In some situations, you might want to back up configuration information and data from a Zenoss instance, and then later restore that instance. You might do this periodically, to take regular "snapshots" of your instance to archive; or infrequently, such as to move data from one instance to another, or to restore a setup after performing a fresh installation. Zenoss provides tools that enable you to manage these backup and restore tasks.
With backup and restore, the system includes:
Events database (in MySQL)
Zope database, which includes all devices, users, and event mappings
$ZENHOME/etcdirectory, which contains configuration files for the system daemons
$ZENHOME/perfdirectory, which contains performance data
Suggestions for a successful backup and restore experience:
If you have the available disk space, tar and zip
$ZENHOMEbefore starting any backup or restore operation.
Make sure the system, including all daemons, is stopped before performing a restore operation.
If you use these tools to go from an older version to a newer version, you should run zenmigrate after the restore operation.
If restoring to a different Zenoss installation (one that differs from the backup version), make sure file paths in the
$ZENHOME/etc/*.conffiles are appropriate for the new environment after you restore.
The following sections describe backup and restore scripts, as well as options for controlling their behavior.
The backup script is
$ZENHOME/bin/zenbackup. Typical use of zenbackup looks like:
> zenbackup --save-mysql-access --file=BACKUPFILEPATH
If the system is running then you can run zenbackup without any arguments. A backup file will be placed in
The following table lists frequently used zenbackup options.
Use the zenbackup --help command to see a complete list of zenbackup options.
|--dbname||Specifies the name of the MySQL database the system uses to hold event data. By default this is "Zenoss" but this can be specified when the system is installed. This value can be seen by looking at the database field on the Event Manager page. If you do not specify --dbname then zenbackup will attempt to retrieve this information from ZEO unless you specify --dont-fetch-args.|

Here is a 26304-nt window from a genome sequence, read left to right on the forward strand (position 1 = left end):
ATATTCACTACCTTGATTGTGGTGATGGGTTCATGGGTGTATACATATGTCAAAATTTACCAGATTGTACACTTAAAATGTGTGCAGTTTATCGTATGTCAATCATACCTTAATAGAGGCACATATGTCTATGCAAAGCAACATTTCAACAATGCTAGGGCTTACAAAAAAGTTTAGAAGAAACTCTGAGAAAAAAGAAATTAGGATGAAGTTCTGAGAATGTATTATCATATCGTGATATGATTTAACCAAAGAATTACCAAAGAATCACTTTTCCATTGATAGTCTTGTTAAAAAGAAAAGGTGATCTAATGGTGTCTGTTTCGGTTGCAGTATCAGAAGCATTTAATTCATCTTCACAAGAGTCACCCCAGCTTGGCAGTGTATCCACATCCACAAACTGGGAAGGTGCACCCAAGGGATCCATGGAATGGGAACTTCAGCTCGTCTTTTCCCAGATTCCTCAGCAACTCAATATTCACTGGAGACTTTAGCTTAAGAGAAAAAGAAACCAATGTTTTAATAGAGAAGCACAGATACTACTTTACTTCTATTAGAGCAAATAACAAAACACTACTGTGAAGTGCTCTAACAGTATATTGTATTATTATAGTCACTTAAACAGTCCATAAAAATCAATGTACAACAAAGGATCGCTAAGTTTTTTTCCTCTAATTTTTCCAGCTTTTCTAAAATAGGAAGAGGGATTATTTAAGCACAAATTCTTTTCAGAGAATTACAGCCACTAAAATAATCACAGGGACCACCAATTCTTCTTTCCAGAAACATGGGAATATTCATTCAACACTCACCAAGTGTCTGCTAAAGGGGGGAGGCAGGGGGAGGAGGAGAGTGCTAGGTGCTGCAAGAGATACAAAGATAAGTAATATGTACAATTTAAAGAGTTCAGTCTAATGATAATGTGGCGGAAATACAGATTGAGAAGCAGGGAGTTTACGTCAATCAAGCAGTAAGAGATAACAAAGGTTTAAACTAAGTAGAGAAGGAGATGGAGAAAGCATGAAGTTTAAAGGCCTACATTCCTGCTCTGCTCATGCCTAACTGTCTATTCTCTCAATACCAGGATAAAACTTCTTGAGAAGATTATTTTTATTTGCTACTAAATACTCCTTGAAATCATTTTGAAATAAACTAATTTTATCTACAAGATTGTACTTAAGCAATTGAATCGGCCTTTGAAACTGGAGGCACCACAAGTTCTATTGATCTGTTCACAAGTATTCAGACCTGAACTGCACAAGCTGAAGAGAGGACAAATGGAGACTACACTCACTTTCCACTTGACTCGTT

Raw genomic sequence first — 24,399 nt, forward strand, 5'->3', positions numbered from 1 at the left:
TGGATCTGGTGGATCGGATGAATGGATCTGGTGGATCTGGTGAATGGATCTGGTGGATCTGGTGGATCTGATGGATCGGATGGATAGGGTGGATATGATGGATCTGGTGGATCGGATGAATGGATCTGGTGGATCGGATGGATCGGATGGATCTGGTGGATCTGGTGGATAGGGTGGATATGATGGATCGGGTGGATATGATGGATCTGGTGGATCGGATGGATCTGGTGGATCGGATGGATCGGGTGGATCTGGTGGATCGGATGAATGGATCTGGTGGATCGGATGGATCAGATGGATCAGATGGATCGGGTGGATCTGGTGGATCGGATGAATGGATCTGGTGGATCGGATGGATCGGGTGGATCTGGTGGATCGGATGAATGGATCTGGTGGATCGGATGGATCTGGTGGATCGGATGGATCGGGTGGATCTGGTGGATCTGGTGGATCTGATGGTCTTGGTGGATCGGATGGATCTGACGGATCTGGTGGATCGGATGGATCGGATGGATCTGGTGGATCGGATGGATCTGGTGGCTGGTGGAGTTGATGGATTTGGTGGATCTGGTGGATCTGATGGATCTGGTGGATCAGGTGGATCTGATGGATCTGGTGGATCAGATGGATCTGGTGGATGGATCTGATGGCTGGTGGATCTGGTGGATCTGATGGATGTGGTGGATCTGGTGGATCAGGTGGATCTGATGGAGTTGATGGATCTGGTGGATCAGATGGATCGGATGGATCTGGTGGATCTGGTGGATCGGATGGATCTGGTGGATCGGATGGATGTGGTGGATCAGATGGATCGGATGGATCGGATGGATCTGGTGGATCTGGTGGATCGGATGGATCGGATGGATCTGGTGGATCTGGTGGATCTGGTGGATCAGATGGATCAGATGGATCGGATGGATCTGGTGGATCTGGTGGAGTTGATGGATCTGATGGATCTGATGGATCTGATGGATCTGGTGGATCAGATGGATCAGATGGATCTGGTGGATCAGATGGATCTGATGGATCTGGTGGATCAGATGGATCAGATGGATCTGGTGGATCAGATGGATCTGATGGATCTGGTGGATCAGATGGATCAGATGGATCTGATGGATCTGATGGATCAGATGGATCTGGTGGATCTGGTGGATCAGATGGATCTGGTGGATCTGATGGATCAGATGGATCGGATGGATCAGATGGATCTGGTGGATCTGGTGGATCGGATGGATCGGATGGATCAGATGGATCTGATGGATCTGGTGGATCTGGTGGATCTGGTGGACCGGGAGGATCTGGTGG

|--dbuser, --dbpass||These are the MySQL username/password used to access the events database. If you do not specify --dbuser or --dbpass then zenbackup will attempt to retrieve this information from ZEO unless you specify --dont-fetch-args.|
|--dont-fetch-args||This instructs zenbackup not to attempt to get values for |
|--file=Filename||Use --file to specify a location for the backup file. By default it will be named |
|--stdout||This flag tells zenbackup to send the backup information to stdout instead of to a file. Incompatible with --verbose.|
|--save-mysql-access||This instructs zenbackup to save |
|--no-eventsdb||Do not include the MySQL events database as part of the backup.|
|-v, --verbose||Print progress messages. Incompatible with --stdout.|
A simple Web interface lets you create and manage backups. Navigate to Settings > Backups to view the Backups page. The Create New Backup section allows you to create a backup through the GUI. The options available are a subset of those available with the zenbackup command line tool. Below that is the Backups section which lists all backup files in
$ZENHOME/backups. You can delete one or more backup files by selecting them, and then selecting Delete Backup from the menu. Backup files can become large as your databases grow, so you may want to limit the number of backups you keep if drive space becomes an issue.
Keeping backups on your server should help you recover if one of your databases becomes corrupt or your configuration becomes problematic. However, you should keep at least one recent backup file on a different server (ideally at a different physical location) in case a physical disk fails.
The restore script is
$ZENHOME/bin/zenrestore. Typical use of zenrestore looks like:
> zenrestore --file=BACKUPFILEPATH
If you are running a version of Zenoss prior to 2.4.5, before you can restore your instance, you must ensure that the same ZenPacks that were installed on the backup system are also installed on the target system.
Make sure that the system is stopped before performing a restore.
If you used the --save-mysql-access option when you created the backup file then you only need to specify --file when you run zenrestore. Otherwise, you need to specify dbname, dbuser and dbpass also.
The following table lists frequently used zenrestore options.
Use the zenrestore --help command to see a complete list of zenrestore options.
|--file||This is a backup file created with zenbackup You must specify either --file or --dir.|
|--dir||The path to an unzipped backup file. You must specify either --file or --dir.|
|--dbname||This is the name of the MySQL database the system uses to hold event data. This database must exist before zenrestore is run. If there are any system tables in the database they will be dropped by zenrestore before it restores the backed up tables and data. If you use a different dbname than was in use when the backup was created, then after the restore you must set the database name on the Event Manager page.|
|--dbuser, --dbpass||These are the MySQL username/password used to access the events database. If you do not specify --dbuser or --dbpass then zenrestore will attempt to use values stored in the backup file if --save-mysql-access was used in creating it.|
|--no-eventsdb||Do not restore the MySQL events database. If the backup file does not contain MySQL events data then zenrestore will not modify your events database even if you do not specify --no-eventsdb.|
|-v, --verbose||Print progress messages.|